If the Bosco game was good for Mililani to learn and compete with a team at that level, then how is it bad for OIA teams to play against ILH teams? Everyone gets more experience, everyone plays against teams at different levels. It’s ok for Kahuku to steamroll Waianae but when St Louis does it then the inter league games were a bad idea?

    Again, inter league games did not count towards OIA standings. Only OIA teams can knock each other out of play off contention. So why is this such a big deal. It’s such a big deal that a few people come here and make multiple names to complain and agree with themselves.

  5. notes November 5, 2018 12:13 am

    Hey Robocop, its a big deal because 100’s of thousands of dollars of scholarship money are on the table waiting to be offered to the best performing athletes.

    An average Linebacker can play at Nanakuli and not be offered because he is on a bad team, that same LB can transfer to STL to play behind Tuitele and other stud Dlinemen and all of a sudden his job becomes easier, his stats increase and now he is an allstar. That is why parents are willing to pay tuition to play with 5 star players like Tuitele in the ILH, and Cal lee is willing to recruit/sponsor a few 5 star athletes like Tuitele into their school.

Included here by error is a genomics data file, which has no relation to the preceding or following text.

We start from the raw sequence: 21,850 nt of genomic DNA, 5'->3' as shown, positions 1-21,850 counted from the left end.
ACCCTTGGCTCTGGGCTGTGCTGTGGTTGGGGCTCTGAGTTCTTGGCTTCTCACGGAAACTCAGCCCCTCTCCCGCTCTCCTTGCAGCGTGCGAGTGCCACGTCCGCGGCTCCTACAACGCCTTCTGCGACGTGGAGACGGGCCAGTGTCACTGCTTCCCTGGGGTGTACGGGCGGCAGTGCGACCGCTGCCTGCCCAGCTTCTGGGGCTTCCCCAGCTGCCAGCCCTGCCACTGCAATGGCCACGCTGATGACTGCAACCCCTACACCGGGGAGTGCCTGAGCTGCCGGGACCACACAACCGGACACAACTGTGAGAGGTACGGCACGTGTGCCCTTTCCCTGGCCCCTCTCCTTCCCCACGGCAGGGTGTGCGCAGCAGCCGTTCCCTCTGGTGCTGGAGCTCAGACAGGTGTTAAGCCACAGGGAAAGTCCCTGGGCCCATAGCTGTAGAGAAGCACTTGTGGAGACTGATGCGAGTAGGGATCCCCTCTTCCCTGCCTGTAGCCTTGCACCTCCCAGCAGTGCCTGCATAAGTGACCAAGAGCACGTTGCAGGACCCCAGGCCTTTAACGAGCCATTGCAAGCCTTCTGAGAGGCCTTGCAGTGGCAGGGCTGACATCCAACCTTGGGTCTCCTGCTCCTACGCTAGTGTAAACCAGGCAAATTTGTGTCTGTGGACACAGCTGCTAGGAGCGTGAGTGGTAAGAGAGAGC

STL and PUN have the same agenda and that is to attract paying families, cant do that if you are not winning and if you dont have 1, 2 or more highly rated studs. Build it and they will come.

    Notice that for the past 30 years, the last two teams playing for the title are the ones with the most college offered players. Some players dont get offered till the semifinals and finals. That is why the ILH want their 2 teams in the Open tourney. They want all the food on the table.

    The OIA athletes get screwed in every way and from every angle, im being vocal to protect my alma mater Kahuku. The Kahuku kids that play in the ILH are usually those 3-4 star studs and they usually get those financial packages. They are the ones used as a crutch to boost up their PUN/STL teammates. Thats great and all id much rather see them stay at Kahuku and be a crutch to their childhood friends and family and helping the average Kahuku player get a scholarship.